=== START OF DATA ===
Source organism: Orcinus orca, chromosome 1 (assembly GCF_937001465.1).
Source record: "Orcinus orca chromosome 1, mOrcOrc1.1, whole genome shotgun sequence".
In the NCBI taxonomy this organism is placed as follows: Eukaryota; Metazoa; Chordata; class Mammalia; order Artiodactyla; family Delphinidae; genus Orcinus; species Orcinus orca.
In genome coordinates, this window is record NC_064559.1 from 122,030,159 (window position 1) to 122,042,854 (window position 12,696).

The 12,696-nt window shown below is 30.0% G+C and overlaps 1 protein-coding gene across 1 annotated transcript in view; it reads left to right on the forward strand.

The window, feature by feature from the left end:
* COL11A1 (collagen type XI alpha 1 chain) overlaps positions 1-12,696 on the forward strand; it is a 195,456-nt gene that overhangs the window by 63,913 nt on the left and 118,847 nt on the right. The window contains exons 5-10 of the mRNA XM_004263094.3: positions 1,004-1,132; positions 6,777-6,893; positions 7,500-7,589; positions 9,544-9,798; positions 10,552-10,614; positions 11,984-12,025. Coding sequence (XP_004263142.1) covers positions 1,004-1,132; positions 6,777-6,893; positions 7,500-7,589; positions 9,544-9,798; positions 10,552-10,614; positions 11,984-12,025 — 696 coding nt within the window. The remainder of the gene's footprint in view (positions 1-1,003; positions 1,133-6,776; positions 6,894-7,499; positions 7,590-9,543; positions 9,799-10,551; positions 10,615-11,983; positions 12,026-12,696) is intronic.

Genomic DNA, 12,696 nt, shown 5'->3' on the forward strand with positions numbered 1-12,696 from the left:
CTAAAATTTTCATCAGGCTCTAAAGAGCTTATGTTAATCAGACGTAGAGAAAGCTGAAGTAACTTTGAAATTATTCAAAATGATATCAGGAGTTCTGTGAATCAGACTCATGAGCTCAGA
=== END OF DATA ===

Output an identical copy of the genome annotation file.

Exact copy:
Source organism: Orcinus orca, chromosome 1 (assembly GCF_937001465.1).
Source record: "Orcinus orca chromosome 1, mOrcOrc1.1, whole genome shotgun sequence".
In the NCBI taxonomy this organism is placed as follows: Eukaryota; Metazoa; Chordata; class Mammalia; order Artiodactyla; family Delphinidae; genus Orcinus; species Orcinus orca.
In genome coordinates, this window is record NC_064559.1 from 122,030,159 (window position 1) to 122,042,854 (window position 12,696).

The 12,696-nt window shown below is 30.0% G+C and overlaps 1 protein-coding gene across 1 annotated transcript in view; it reads left to right on the forward strand.

The window, feature by feature from the left end:
* COL11A1 (collagen type XI alpha 1 chain) overlaps positions 1-12,696 on the forward strand; it is a 195,456-nt gene that overhangs the window by 63,913 nt on the left and 118,847 nt on the right. The window contains exons 5-10 of the mRNA XM_004263094.3: positions 1,004-1,132; positions 6,777-6,893; positions 7,500-7,589; positions 9,544-9,798; positions 10,552-10,614; positions 11,984-12,025. Coding sequence (XP_004263142.1) covers positions 1,004-1,132; positions 6,777-6,893; positions 7,500-7,589; positions 9,544-9,798; positions 10,552-10,614; positions 11,984-12,025 — 696 coding nt within the window. The remainder of the gene's footprint in view (positions 1-1,003; positions 1,133-6,776; positions 6,894-7,499; positions 7,590-9,543; positions 9,799-10,551; positions 10,615-11,983; positions 12,026-12,696) is intronic.

Genomic DNA, 12,696 nt, shown 5'->3' on the forward strand with positions numbered 1-12,696 from the left:
CTAAAATTTTCATCAGGCTCTAAAGAGCTTATGTTAATCAGACGTAGAGAAAGCTGAAGTAACTTTGAAATTATTCAAAATGATATCAGGAGTTCTGTGAATCAGACTCATGAGCTCAGA